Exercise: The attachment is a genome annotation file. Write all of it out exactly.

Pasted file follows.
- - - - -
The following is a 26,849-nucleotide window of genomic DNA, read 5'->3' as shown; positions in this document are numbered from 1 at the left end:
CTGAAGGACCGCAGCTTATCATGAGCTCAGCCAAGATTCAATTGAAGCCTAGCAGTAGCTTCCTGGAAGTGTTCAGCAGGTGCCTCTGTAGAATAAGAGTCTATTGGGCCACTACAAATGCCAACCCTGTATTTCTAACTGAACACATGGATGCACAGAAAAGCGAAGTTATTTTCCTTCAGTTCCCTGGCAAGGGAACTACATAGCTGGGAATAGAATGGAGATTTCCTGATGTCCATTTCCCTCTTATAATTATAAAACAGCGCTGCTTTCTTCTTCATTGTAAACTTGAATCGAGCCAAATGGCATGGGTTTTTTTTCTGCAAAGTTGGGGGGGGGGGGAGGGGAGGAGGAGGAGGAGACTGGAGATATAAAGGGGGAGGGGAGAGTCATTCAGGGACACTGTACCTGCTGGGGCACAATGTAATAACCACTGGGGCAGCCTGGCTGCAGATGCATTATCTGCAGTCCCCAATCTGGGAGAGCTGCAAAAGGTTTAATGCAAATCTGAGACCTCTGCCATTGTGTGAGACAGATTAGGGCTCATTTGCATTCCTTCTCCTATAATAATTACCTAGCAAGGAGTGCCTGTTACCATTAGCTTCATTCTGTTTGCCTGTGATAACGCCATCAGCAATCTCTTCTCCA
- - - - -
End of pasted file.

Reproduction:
The following is a 26,849-nucleotide window of genomic DNA, read 5'->3' as shown; positions in this document are numbered from 1 at the left end:
CTGAAGGACCGCAGCTTATCATGAGCTCAGCCAAGATTCAATTGAAGCCTAGCAGTAGCTTCCTGGAAGTGTTCAGCAGGTGCCTCTGTAGAATAAGAGTCTATTGGGCCACTACAAATGCCAACCCTGTATTTCTAACTGAACACATGGATGCACAGAAAAGCGAAGTTATTTTCCTTCAGTTCCCTGGCAAGGGAACTACATAGCTGGGAATAGAATGGAGATTTCCTGATGTCCATTTCCCTCTTATAATTATAAAACAGCGCTGCTTTCTTCTTCATTGTAAACTTGAATCGAGCCAAATGGCATGGGTTTTTTTTCTGCAAAGTTGGGGGGGGGGGGAGGGGAGGAGGAGGAGGAGACTGGAGATATAAAGGGGGAGGGGAGAGTCATTCAGGGACACTGTACCTGCTGGGGCACAATGTAATAACCACTGGGGCAGCCTGGCTGCAGATGCATTATCTGCAGTCCCCAATCTGGGAGAGCTGCAAAAGGTTTAATGCAAATCTGAGACCTCTGCCATTGTGTGAGACAGATTAGGGCTCATTTGCATTCCTTCTCCTATAATAATTACCTAGCAAGGAGTGCCTGTTACCATTAGCTTCATTCTGTTTGCCTGTGATAACGCCATCAGCAATCTCTTCTCCA